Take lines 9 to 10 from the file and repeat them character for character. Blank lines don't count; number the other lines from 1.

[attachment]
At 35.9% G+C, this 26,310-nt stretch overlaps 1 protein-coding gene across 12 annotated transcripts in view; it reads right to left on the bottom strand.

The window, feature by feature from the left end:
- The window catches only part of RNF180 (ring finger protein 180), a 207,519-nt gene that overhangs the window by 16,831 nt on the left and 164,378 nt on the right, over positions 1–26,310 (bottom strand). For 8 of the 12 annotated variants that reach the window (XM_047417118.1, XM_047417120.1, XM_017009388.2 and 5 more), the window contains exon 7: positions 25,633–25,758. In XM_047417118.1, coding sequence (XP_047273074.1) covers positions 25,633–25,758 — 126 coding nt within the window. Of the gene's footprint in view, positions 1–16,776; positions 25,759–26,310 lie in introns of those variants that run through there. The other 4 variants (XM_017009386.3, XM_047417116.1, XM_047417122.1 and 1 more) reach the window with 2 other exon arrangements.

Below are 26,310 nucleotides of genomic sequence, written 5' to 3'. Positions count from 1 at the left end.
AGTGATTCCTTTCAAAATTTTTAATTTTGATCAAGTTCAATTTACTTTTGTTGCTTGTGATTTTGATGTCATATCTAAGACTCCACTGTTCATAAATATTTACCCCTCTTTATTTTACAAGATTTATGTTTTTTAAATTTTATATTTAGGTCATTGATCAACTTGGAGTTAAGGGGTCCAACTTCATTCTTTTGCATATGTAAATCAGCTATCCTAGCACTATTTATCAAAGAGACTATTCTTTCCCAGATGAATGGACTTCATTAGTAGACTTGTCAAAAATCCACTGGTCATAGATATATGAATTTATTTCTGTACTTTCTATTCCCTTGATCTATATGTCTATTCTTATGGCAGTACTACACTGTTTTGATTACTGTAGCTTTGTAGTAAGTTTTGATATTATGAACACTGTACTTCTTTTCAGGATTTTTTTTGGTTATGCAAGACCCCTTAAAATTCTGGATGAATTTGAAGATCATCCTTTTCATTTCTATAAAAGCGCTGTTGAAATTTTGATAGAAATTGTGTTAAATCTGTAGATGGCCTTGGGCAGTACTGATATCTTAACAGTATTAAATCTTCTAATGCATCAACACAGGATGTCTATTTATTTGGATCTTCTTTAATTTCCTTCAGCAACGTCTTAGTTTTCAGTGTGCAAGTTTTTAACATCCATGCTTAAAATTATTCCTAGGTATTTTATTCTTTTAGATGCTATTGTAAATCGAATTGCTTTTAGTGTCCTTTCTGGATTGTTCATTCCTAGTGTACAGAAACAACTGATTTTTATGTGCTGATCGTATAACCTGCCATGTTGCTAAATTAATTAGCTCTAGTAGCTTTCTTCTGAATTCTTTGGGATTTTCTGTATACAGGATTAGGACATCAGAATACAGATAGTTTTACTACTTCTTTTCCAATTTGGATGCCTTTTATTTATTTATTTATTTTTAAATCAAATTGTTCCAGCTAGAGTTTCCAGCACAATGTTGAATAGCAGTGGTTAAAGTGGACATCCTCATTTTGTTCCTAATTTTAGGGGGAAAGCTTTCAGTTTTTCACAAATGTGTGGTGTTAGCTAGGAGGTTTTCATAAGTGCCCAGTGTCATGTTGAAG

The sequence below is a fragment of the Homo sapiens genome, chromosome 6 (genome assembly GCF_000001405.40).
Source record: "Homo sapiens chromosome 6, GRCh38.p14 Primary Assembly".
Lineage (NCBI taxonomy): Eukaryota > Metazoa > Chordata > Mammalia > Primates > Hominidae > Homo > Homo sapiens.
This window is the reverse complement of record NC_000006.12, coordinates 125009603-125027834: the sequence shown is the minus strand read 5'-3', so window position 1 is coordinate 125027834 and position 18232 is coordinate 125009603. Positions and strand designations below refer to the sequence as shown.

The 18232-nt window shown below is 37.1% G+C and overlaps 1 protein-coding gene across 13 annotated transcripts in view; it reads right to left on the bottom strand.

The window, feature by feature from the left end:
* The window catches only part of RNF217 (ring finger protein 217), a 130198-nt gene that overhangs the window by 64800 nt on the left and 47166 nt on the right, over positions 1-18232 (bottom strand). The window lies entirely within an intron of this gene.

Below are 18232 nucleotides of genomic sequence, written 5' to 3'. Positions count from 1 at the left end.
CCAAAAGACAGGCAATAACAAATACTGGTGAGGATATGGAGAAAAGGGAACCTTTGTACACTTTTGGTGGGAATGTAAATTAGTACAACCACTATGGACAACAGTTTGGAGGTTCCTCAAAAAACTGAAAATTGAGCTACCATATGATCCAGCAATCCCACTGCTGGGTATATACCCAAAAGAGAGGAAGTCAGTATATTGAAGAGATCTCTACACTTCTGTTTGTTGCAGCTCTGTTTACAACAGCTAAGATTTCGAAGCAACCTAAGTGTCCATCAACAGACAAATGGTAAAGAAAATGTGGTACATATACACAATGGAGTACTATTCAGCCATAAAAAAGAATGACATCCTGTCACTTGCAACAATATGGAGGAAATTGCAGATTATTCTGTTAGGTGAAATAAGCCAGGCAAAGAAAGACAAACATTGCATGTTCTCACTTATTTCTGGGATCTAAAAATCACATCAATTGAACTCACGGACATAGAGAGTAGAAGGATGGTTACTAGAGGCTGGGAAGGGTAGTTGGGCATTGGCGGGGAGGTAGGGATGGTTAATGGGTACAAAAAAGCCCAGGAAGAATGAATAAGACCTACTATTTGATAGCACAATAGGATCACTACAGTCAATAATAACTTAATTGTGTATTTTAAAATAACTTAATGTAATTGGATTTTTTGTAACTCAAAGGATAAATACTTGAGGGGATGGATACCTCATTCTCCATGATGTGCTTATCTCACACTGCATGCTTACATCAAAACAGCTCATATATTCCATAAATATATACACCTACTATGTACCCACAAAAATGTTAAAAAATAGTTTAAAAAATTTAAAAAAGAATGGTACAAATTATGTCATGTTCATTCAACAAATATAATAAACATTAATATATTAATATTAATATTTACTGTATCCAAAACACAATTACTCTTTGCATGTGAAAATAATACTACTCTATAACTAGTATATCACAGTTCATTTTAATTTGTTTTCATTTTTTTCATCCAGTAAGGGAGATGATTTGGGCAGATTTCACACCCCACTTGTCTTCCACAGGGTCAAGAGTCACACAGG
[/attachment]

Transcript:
This window is the reverse complement of record NC_000006.12, coordinates 125009603-125027834: the sequence shown is the minus strand read 5'-3', so window position 1 is coordinate 125027834 and position 18232 is coordinate 125009603. Positions and strand designations below refer to the sequence as shown.

The 18232-nt window shown below is 37.1% G+C and overlaps 1 protein-coding gene across 13 annotated transcripts in view; it reads right to left on the bottom strand.